Play Film
Richard sums up Emmarac’s purpose: “It was not meant to replace you. It was never intended to take over. It was installed to free your time for research” (Act III, p. 75) Richard adds a bit more: “EMARAC is not going to take over. It was never intended to take over. It was never intended to replace you. It’s here merely to free your time for research. It’s just here to help you.”

Happy ending

I was quite surprised that the endings are different! I personally find the film’s ending much more satisfying — a romance between acknowledged equals.

Play Film
Ends with Abe proposing over a dictaphone message and Bunny smiling as she replays the message Abe headed to West Coast, and Bunny and Richard headed for romance. It IS a Hepburn & Tracy film, after all.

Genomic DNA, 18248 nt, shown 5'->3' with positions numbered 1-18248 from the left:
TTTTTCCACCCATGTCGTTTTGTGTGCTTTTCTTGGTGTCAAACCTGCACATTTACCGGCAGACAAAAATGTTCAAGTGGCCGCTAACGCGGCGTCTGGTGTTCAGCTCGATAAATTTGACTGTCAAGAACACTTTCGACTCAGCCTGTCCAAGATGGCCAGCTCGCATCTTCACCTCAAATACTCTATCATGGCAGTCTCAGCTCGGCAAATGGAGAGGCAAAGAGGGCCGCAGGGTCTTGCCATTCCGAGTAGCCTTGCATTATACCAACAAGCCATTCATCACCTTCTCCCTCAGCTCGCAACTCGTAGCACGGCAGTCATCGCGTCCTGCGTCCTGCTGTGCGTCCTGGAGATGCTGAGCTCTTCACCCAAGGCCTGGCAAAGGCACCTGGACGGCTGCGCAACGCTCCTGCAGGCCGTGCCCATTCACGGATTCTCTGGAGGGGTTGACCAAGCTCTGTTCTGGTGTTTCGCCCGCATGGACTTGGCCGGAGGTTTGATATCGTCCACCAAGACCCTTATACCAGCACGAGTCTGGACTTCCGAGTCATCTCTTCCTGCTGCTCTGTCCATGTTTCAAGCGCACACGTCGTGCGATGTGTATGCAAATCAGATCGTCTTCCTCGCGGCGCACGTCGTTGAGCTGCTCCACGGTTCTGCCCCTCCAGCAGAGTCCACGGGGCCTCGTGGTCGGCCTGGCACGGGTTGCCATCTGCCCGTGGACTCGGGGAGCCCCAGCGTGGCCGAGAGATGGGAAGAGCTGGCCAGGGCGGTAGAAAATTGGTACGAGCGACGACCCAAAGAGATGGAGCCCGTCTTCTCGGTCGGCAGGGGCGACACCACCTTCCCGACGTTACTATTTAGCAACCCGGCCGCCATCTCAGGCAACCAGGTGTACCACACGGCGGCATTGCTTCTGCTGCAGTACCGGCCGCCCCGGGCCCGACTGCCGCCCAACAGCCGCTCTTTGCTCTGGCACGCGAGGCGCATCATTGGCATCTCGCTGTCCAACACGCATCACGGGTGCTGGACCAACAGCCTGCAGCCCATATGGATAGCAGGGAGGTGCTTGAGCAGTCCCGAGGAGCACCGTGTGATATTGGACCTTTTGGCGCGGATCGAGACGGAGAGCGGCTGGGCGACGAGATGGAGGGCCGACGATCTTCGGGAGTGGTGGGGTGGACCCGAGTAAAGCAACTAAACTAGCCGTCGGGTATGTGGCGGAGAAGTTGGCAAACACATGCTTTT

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2 comments on “Comparing two desk sets (and I don’t mean furniture)

  1. […] and film versions of a work involving a reel librarian. Almost exactly four years ago, in my “Comparing two desk sets (and I don’t mean furniture)” post, I compared the play and film versions of Desk Set, another dramatic comedy, one […]

  2. […] of Nostalgia” blog tour and revisiting past favorites on this blog is a January 2012 post, comparing-and-contrasting the play and film versions of one of my favorite reel librarian films, Des…. The 1955 play first starred Shirley Booth as head librarian Bunny Watson, and the resulting 1957 […]